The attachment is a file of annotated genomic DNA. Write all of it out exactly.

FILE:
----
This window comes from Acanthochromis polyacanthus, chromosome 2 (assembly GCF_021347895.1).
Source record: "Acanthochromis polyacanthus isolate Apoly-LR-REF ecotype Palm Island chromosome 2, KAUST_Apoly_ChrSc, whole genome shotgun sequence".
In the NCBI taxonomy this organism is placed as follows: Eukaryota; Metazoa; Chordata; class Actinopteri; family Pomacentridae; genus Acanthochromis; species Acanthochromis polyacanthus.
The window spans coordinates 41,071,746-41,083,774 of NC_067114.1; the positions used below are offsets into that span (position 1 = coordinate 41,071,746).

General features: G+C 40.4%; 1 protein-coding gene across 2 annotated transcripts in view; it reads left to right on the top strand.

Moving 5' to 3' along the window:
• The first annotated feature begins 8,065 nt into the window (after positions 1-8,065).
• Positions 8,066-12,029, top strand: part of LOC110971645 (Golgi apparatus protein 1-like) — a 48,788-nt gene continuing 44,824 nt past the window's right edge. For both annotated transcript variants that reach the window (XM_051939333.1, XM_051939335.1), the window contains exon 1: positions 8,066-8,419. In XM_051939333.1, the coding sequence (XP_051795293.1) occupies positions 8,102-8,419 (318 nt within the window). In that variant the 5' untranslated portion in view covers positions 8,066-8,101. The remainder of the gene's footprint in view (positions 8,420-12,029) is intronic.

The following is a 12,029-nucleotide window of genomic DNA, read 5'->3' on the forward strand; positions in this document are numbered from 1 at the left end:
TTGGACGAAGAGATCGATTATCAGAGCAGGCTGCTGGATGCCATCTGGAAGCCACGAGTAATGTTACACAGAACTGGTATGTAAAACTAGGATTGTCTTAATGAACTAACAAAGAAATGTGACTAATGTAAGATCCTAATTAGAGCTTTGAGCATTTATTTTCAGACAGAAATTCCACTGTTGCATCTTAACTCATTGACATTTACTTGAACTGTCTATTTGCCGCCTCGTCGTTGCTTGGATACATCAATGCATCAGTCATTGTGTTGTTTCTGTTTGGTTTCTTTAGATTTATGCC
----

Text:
This window comes from Acanthochromis polyacanthus, chromosome 2 (assembly GCF_021347895.1).
Source record: "Acanthochromis polyacanthus isolate Apoly-LR-REF ecotype Palm Island chromosome 2, KAUST_Apoly_ChrSc, whole genome shotgun sequence".
In the NCBI taxonomy this organism is placed as follows: Eukaryota; Metazoa; Chordata; class Actinopteri; family Pomacentridae; genus Acanthochromis; species Acanthochromis polyacanthus.
The window spans coordinates 41,071,746-41,083,774 of NC_067114.1; the positions used below are offsets into that span (position 1 = coordinate 41,071,746).

General features: G+C 40.4%; 1 protein-coding gene across 2 annotated transcripts in view; it reads left to right on the top strand.

Moving 5' to 3' along the window:
• The first annotated feature begins 8,065 nt into the window (after positions 1-8,065).
• Positions 8,066-12,029, top strand: part of LOC110971645 (Golgi apparatus protein 1-like) — a 48,788-nt gene continuing 44,824 nt past the window's right edge. For both annotated transcript variants that reach the window (XM_051939333.1, XM_051939335.1), the window contains exon 1: positions 8,066-8,419. In XM_051939333.1, the coding sequence (XP_051795293.1) occupies positions 8,102-8,419 (318 nt within the window). In that variant the 5' untranslated portion in view covers positions 8,066-8,101. The remainder of the gene's footprint in view (positions 8,420-12,029) is intronic.

The following is a 12,029-nucleotide window of genomic DNA, read 5'->3' on the forward strand; positions in this document are numbered from 1 at the left end:
TTGGACGAAGAGATCGATTATCAGAGCAGGCTGCTGGATGCCATCTGGAAGCCACGAGTAATGTTACACAGAACTGGTATGTAAAACTAGGATTGTCTTAATGAACTAACAAAGAAATGTGACTAATGTAAGATCCTAATTAGAGCTTTGAGCATTTATTTTCAGACAGAAATTCCACTGTTGCATCTTAACTCATTGACATTTACTTGAACTGTCTATTTGCCGCCTCGTCGTTGCTTGGATACATCAATGCATCAGTCATTGTGTTGTTTCTGTTTGGTTTCTTTAGATTTATGCC